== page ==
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Livin' La G-Free Vida: Why and How

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My best friend Sarah has been having health problems for the past year or two. She had constant stomach cramping and irregularity going to the bathroom. She was always tired and anxious and seemed to be continually gaining weight. After a barrage of tests for everything from PCOS to a uterine cancer, her doctor finally had her tested for allergies. Lo and behold, she’s intolerant to gluten.

Not being too familiar with the whole g-free revolution, I did a bit of research on what it means to be gluten intolerant. In the United States alone, 1 in every 133 people cannot properly digest gluten. Everyone from chain restaurants to grocery stores has gotten on the g-free train.

For those of us who aren’t necessarily intolerant to gluten, going g-free is a viable option to get healthy. The benefits of eliminating gluten from your diet include weight loss, less allergy sensitivities, regulated digestion, and stabilized energy levels.

In prepping for Sarah’s next visit, I did a bit of research on some common g-free substitutes. Here’s a sneak peek:

Grains: Grains that don’t contain gluten include rice, corn, oats, millet, amaranth and teff.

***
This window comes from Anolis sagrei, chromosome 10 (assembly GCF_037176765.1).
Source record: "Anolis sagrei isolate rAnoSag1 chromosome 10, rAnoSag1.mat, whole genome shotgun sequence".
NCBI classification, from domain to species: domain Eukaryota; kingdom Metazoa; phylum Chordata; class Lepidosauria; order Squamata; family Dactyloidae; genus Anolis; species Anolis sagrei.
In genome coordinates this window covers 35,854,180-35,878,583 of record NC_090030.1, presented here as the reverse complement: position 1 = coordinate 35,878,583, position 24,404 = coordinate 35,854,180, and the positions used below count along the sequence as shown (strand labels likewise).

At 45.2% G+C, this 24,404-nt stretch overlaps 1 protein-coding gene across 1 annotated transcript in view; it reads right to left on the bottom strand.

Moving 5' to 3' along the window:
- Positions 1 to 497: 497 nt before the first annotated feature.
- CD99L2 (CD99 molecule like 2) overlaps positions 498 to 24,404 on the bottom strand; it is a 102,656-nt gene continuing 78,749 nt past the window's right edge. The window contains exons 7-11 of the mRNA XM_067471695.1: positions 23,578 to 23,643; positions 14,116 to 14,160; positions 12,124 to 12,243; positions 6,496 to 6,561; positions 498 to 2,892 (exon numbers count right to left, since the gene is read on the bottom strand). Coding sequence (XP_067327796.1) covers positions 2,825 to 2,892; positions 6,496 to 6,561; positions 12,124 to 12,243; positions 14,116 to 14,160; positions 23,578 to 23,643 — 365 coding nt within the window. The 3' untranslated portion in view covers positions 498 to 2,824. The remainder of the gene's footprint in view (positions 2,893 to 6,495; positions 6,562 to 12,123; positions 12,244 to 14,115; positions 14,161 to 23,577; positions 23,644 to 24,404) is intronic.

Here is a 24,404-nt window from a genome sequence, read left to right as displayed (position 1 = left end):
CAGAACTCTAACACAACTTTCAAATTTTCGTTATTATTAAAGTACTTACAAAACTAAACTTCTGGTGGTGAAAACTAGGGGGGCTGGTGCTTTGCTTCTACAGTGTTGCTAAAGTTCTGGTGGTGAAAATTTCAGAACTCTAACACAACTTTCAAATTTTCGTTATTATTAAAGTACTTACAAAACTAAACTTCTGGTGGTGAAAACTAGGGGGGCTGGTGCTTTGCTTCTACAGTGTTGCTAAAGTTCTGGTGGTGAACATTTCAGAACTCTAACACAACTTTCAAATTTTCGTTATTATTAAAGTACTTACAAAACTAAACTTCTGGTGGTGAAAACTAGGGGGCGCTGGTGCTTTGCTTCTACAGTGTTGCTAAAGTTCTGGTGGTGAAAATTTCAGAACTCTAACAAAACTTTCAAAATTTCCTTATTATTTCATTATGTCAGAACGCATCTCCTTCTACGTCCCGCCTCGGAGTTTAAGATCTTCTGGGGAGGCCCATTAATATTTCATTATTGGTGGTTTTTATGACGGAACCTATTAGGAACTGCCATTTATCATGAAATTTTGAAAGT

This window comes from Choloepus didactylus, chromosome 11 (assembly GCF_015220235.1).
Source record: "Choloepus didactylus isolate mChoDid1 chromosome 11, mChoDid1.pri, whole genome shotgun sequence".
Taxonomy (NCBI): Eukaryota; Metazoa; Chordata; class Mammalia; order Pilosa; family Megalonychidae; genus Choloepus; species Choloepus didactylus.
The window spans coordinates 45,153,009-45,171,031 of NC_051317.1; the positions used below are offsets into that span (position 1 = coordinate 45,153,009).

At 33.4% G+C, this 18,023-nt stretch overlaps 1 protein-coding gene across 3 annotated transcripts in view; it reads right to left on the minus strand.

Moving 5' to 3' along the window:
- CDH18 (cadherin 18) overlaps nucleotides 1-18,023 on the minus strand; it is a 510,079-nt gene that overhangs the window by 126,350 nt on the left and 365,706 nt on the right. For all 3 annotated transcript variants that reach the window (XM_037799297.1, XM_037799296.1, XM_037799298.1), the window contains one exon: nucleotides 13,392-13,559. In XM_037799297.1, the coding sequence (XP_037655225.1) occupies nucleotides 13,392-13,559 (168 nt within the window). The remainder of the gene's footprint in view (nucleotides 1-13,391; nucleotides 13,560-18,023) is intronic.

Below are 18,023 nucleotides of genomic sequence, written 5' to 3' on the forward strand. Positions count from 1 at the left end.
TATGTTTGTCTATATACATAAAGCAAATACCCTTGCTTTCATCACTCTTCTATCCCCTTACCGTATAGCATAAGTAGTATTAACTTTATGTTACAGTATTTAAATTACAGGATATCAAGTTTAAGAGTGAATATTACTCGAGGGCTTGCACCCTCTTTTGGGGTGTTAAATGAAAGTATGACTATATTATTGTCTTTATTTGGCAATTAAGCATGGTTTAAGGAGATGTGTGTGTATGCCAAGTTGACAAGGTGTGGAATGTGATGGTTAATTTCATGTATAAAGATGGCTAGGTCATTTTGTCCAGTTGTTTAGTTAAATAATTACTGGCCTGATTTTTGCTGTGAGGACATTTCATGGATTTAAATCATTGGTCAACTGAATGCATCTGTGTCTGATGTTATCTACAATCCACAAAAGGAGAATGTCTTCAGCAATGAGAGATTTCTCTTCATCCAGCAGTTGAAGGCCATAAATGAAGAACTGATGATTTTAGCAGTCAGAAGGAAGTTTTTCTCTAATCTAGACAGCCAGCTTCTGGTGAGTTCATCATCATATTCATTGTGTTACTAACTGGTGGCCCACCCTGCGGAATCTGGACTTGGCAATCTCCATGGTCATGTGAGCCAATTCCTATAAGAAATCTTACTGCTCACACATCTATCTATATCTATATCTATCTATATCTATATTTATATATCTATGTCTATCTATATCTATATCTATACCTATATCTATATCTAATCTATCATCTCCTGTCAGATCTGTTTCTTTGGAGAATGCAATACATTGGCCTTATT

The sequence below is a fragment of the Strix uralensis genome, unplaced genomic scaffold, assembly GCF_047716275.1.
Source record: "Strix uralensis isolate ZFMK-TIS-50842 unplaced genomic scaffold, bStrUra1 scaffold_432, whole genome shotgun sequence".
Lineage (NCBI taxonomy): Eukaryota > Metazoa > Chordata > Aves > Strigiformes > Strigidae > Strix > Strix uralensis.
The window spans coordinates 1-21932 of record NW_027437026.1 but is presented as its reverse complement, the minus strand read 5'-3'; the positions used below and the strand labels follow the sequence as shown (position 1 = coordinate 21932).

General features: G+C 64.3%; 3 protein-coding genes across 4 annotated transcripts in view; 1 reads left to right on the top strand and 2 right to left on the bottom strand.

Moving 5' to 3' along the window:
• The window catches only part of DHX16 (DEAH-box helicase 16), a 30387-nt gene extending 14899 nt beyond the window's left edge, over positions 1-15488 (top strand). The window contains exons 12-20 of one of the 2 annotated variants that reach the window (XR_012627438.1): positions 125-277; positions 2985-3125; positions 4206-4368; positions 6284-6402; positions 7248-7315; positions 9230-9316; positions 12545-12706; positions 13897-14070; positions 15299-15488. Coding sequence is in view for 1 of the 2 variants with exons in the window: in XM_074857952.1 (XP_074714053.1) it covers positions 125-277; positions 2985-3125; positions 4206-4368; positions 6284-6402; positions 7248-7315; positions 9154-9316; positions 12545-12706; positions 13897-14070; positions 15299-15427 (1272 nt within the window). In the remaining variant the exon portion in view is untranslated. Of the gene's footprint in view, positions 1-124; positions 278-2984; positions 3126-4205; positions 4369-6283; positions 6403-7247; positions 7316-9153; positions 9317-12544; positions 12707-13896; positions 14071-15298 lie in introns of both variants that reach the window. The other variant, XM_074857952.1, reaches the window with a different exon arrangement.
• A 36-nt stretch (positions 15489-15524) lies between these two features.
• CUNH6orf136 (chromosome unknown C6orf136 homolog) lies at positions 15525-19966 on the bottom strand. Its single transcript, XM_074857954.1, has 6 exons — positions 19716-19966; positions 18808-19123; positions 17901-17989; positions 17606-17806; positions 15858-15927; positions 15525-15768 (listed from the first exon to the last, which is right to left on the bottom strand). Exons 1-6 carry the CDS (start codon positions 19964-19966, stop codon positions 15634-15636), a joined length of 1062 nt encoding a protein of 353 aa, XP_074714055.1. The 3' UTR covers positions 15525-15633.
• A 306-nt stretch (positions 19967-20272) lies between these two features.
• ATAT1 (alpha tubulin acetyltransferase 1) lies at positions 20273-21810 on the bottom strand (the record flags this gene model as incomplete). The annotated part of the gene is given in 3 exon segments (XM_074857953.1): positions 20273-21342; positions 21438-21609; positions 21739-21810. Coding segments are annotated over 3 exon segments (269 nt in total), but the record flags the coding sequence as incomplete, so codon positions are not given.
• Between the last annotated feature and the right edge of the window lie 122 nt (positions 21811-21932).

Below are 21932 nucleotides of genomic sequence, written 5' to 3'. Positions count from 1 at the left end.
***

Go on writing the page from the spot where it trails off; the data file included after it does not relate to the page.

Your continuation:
Flour: When it comes to baking, use flours made from chickpeas, lentils, tapioca, coconut, nuts or seeds.

Bread and Pasta: Consider subbing in rice cakes or brown rice tortillas in sandwiches. There is a large selection of pastas made from everything from brown rice to quinoa.

Mixes and Packages: From pancakes and waffles to brownies and cookies, health food stores carry any and every type of mix available and accessible for all your g-free needs.

If you’re body has no reaction whatsoever to gluten, consider yourself lucky. If you’ve noticed yourself feeling tired, gaseous, crampy, and irritable after a large meal, you might want to consider going g-free for a week. If nothing else, you might even drop a few pounds.

Edited by Alison Stanton

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We value and respect our HERWriters' experiences, but everyone is different. Many of our writers are speaking from personal experience, and what's worked for them may not work for you. Their articles are not a substitute for medical advice, although we hope you can gain knowledge from their insight.

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